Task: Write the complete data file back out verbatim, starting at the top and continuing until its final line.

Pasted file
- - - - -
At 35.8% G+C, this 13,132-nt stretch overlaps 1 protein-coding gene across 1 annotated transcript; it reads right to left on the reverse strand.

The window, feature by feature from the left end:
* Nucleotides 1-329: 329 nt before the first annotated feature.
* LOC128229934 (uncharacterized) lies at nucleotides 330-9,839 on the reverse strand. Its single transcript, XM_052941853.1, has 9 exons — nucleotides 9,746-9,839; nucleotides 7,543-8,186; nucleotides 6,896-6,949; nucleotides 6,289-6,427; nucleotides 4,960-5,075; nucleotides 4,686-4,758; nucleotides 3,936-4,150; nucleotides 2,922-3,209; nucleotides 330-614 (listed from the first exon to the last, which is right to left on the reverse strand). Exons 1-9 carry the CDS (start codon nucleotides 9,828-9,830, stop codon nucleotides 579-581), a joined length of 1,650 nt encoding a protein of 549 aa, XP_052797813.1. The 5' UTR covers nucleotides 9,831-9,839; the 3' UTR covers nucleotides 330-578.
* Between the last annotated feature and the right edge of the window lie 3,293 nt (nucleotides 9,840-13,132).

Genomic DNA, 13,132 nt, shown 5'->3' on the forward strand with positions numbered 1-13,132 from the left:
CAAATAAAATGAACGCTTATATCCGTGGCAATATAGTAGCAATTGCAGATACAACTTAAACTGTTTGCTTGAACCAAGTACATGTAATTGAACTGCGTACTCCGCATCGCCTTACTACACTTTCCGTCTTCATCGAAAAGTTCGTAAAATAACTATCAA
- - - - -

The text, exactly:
At 35.8% G+C, this 13,132-nt stretch overlaps 1 protein-coding gene across 1 annotated transcript; it reads right to left on the reverse strand.

The window, feature by feature from the left end:
* Nucleotides 1-329: 329 nt before the first annotated feature.
* LOC128229934 (uncharacterized) lies at nucleotides 330-9,839 on the reverse strand. Its single transcript, XM_052941853.1, has 9 exons — nucleotides 9,746-9,839; nucleotides 7,543-8,186; nucleotides 6,896-6,949; nucleotides 6,289-6,427; nucleotides 4,960-5,075; nucleotides 4,686-4,758; nucleotides 3,936-4,150; nucleotides 2,922-3,209; nucleotides 330-614 (listed from the first exon to the last, which is right to left on the reverse strand). Exons 1-9 carry the CDS (start codon nucleotides 9,828-9,830, stop codon nucleotides 579-581), a joined length of 1,650 nt encoding a protein of 549 aa, XP_052797813.1. The 5' UTR covers nucleotides 9,831-9,839; the 3' UTR covers nucleotides 330-578.
* Between the last annotated feature and the right edge of the window lie 3,293 nt (nucleotides 9,840-13,132).

Genomic DNA, 13,132 nt, shown 5'->3' on the forward strand with positions numbered 1-13,132 from the left:
CAAATAAAATGAACGCTTATATCCGTGGCAATATAGTAGCAATTGCAGATACAACTTAAACTGTTTGCTTGAACCAAGTACATGTAATTGAACTGCGTACTCCGCATCGCCTTACTACACTTTCCGTCTTCATCGAAAAGTTCGTAAAATAACTATCAA